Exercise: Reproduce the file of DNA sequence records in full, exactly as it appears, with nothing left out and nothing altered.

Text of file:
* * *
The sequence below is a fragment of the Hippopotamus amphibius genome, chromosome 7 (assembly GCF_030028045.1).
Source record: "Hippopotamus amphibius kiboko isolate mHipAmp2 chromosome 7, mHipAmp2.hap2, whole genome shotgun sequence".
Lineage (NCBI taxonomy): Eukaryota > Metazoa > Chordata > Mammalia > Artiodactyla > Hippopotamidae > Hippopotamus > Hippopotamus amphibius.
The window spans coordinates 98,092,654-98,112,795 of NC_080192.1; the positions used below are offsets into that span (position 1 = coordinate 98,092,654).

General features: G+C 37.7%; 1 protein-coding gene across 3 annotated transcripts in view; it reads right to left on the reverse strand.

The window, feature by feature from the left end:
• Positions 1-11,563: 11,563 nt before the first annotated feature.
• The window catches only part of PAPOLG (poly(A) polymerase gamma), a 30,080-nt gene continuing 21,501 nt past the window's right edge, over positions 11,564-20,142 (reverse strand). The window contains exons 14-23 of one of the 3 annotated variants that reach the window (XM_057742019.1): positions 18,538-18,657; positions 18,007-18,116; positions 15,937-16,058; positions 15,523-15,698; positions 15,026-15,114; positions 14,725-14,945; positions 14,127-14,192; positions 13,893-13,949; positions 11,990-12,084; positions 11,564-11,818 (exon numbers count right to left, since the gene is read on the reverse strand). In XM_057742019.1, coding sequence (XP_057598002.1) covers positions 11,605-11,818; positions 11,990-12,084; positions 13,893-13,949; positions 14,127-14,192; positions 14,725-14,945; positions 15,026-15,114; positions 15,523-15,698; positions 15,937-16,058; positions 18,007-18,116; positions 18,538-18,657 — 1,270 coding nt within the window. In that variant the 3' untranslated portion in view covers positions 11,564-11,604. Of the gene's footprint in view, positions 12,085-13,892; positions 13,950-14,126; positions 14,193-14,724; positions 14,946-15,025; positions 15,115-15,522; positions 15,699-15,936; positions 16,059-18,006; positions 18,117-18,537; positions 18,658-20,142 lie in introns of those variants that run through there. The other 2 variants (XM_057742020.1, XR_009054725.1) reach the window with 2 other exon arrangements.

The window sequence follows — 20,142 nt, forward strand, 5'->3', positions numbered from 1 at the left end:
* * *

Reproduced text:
The sequence below is a fragment of the Hippopotamus amphibius genome, chromosome 7 (assembly GCF_030028045.1).
Source record: "Hippopotamus amphibius kiboko isolate mHipAmp2 chromosome 7, mHipAmp2.hap2, whole genome shotgun sequence".
Lineage (NCBI taxonomy): Eukaryota > Metazoa > Chordata > Mammalia > Artiodactyla > Hippopotamidae > Hippopotamus > Hippopotamus amphibius.
The window spans coordinates 98,092,654-98,112,795 of NC_080192.1; the positions used below are offsets into that span (position 1 = coordinate 98,092,654).

General features: G+C 37.7%; 1 protein-coding gene across 3 annotated transcripts in view; it reads right to left on the reverse strand.

The window, feature by feature from the left end:
• Positions 1-11,563: 11,563 nt before the first annotated feature.
• The window catches only part of PAPOLG (poly(A) polymerase gamma), a 30,080-nt gene continuing 21,501 nt past the window's right edge, over positions 11,564-20,142 (reverse strand). The window contains exons 14-23 of one of the 3 annotated variants that reach the window (XM_057742019.1): positions 18,538-18,657; positions 18,007-18,116; positions 15,937-16,058; positions 15,523-15,698; positions 15,026-15,114; positions 14,725-14,945; positions 14,127-14,192; positions 13,893-13,949; positions 11,990-12,084; positions 11,564-11,818 (exon numbers count right to left, since the gene is read on the reverse strand). In XM_057742019.1, coding sequence (XP_057598002.1) covers positions 11,605-11,818; positions 11,990-12,084; positions 13,893-13,949; positions 14,127-14,192; positions 14,725-14,945; positions 15,026-15,114; positions 15,523-15,698; positions 15,937-16,058; positions 18,007-18,116; positions 18,538-18,657 — 1,270 coding nt within the window. In that variant the 3' untranslated portion in view covers positions 11,564-11,604. Of the gene's footprint in view, positions 12,085-13,892; positions 13,950-14,126; positions 14,193-14,724; positions 14,946-15,025; positions 15,115-15,522; positions 15,699-15,936; positions 16,059-18,006; positions 18,117-18,537; positions 18,658-20,142 lie in introns of those variants that run through there. The other 2 variants (XM_057742020.1, XR_009054725.1) reach the window with 2 other exon arrangements.

The window sequence follows — 20,142 nt, forward strand, 5'->3', positions numbered from 1 at the left end: